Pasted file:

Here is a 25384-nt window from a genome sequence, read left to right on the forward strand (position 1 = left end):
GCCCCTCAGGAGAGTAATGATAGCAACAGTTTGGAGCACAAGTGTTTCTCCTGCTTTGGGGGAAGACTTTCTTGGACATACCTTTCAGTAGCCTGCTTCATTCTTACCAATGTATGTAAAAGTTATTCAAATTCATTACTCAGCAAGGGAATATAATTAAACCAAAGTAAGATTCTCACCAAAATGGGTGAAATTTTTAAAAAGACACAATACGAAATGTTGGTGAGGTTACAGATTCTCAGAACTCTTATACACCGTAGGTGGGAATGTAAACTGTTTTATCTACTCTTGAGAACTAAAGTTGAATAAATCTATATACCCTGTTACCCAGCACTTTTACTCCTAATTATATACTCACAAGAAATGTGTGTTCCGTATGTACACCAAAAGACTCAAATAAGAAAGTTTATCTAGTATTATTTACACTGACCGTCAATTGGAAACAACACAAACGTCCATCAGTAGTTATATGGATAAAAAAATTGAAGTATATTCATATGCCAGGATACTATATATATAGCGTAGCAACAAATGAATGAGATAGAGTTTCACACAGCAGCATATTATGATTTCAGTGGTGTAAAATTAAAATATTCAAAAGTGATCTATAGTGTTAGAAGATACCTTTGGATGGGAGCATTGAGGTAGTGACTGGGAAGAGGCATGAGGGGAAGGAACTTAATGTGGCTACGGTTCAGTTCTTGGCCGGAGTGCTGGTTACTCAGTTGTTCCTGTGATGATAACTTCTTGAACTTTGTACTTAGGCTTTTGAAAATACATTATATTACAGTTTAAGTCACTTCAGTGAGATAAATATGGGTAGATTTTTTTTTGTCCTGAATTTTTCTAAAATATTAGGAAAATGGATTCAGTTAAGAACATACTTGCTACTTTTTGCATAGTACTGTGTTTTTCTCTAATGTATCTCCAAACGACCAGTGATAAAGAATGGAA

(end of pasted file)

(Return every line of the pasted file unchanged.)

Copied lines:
Here is a 25384-nt window from a genome sequence, read left to right on the forward strand (position 1 = left end):
GCCCCTCAGGAGAGTAATGATAGCAACAGTTTGGAGCACAAGTGTTTCTCCTGCTTTGGGGGAAGACTTTCTTGGACATACCTTTCAGTAGCCTGCTTCATTCTTACCAATGTATGTAAAAGTTATTCAAATTCATTACTCAGCAAGGGAATATAATTAAACCAAAGTAAGATTCTCACCAAAATGGGTGAAATTTTTAAAAAGACACAATACGAAATGTTGGTGAGGTTACAGATTCTCAGAACTCTTATACACCGTAGGTGGGAATGTAAACTGTTTTATCTACTCTTGAGAACTAAAGTTGAATAAATCTATATACCCTGTTACCCAGCACTTTTACTCCTAATTATATACTCACAAGAAATGTGTGTTCCGTATGTACACCAAAAGACTCAAATAAGAAAGTTTATCTAGTATTATTTACACTGACCGTCAATTGGAAACAACACAAACGTCCATCAGTAGTTATATGGATAAAAAAATTGAAGTATATTCATATGCCAGGATACTATATATATAGCGTAGCAACAAATGAATGAGATAGAGTTTCACACAGCAGCATATTATGATTTCAGTGGTGTAAAATTAAAATATTCAAAAGTGATCTATAGTGTTAGAAGATACCTTTGGATGGGAGCATTGAGGTAGTGACTGGGAAGAGGCATGAGGGGAAGGAACTTAATGTGGCTACGGTTCAGTTCTTGGCCGGAGTGCTGGTTACTCAGTTGTTCCTGTGATGATAACTTCTTGAACTTTGTACTTAGGCTTTTGAAAATACATTATATTACAGTTTAAGTCACTTCAGTGAGATAAATATGGGTAGATTTTTTTTTGTCCTGAATTTTTCTAAAATATTAGGAAAATGGATTCAGTTAAGAACATACTTGCTACTTTTTGCATAGTACTGTGTTTTTCTCTAATGTATCTCCAAACGACCAGTGATAAAGAATGGAA